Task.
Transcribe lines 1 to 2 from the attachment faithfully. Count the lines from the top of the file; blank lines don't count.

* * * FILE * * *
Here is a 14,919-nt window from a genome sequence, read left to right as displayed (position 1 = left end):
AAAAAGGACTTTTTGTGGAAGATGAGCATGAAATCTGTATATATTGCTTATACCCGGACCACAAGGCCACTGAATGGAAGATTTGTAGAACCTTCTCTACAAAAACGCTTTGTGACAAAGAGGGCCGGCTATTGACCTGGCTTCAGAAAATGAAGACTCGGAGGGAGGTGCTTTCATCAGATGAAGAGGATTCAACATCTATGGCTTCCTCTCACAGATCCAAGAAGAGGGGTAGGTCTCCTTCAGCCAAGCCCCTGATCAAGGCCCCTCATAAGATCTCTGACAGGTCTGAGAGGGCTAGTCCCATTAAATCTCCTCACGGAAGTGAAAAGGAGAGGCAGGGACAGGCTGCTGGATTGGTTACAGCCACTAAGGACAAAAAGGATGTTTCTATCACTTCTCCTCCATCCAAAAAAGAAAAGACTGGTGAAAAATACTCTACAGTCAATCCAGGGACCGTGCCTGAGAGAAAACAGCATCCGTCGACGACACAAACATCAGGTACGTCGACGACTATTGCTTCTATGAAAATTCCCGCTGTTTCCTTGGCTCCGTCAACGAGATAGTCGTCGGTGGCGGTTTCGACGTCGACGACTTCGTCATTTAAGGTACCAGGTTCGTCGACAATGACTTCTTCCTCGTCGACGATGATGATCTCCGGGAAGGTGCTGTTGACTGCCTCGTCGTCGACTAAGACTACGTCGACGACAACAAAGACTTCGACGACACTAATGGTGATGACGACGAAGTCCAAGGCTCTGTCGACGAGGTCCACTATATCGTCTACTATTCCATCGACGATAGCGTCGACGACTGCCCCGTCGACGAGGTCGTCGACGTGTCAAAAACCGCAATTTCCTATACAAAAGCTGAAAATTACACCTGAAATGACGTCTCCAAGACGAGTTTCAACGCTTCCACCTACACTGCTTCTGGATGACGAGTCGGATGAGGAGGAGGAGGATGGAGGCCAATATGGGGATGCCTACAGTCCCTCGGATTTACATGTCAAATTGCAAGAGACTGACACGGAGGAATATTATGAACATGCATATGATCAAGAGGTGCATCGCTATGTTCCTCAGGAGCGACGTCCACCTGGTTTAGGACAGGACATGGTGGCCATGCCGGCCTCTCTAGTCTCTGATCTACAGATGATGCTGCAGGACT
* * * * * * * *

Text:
Here is a 14,919-nt window from a genome sequence, read left to right as displayed (position 1 = left end):
AAAAAGGACTTTTTGTGGAAGATGAGCATGAAATCTGTATATATTGCTTATACCCGGACCACAAGGCCACTGAATGGAAGATTTGTAGAACCTTCTCTACAAAAACGCTTTGTGACAAAGAGGGCCGGCTATTGACCTGGCTTCAGAAAATGAAGACTCGGAGGGAGGTGCTTTCATCAGATGAAGAGGATTCAACATCTATGGCTTCCTCTCACAGATCCAAGAAGAGGGGTAGGTCTCCTTCAGCCAAGCCCCTGATCAAGGCCCCTCATAAGATCTCTGACAGGTCTGAGAGGGCTAGTCCCATTAAATCTCCTCACGGAAGTGAAAAGGAGAGGCAGGGACAGGCTGCTGGATTGGTTACAGCCACTAAGGACAAAAAGGATGTTTCTATCACTTCTCCTCCATCCAAAAAAGAAAAGACTGGTGAAAAATACTCTACAGTCAATCCAGGGACCGTGCCTGAGAGAAAACAGCATCCGTCGACGACACAAACATCAGGTACGTCGACGACTATTGCTTCTATGAAAATTCCCGCTGTTTCCTTGGCTCCGTCAACGAGATAGTCGTCGGTGGCGGTTTCGACGTCGACGACTTCGTCATTTAAGGTACCAGGTTCGTCGACAATGACTTCTTCCTCGTCGACGATGATGATCTCCGGGAAGGTGCTGTTGACTGCCTCGTCGTCGACTAAGACTACGTCGACGACAACAAAGACTTCGACGACACTAATGGTGATGACGACGAAGTCCAAGGCTCTGTCGACGAGGTCCACTATATCGTCTACTATTCCATCGACGATAGCGTCGACGACTGCCCCGTCGACGAGGTCGTCGACGTGTCAAAAACCGCAATTTCCTATACAAAAGCTGAAAATTACACCTGAAATGACGTCTCCAAGACGAGTTTCAACGCTTCCACCTACACTGCTTCTGGATGACGAGTCGGATGAGGAGGAGGAGGATGGAGGCCAATATGGGGATGCCTACAGTCCCTCGGATTTACATGTCAAATTGCAAGAGACTGACACGGAGGAATATTATGAACATGCATATGATCAAGAGGTGCATCGCTATGTTCCTCAGGAGCGACGTCCACCTGGTTTAGGACAGGACATGGTGGCCATGCCGGCCTCTCTAGTCTCTGATCTACAGATGATGCTGCAGGACT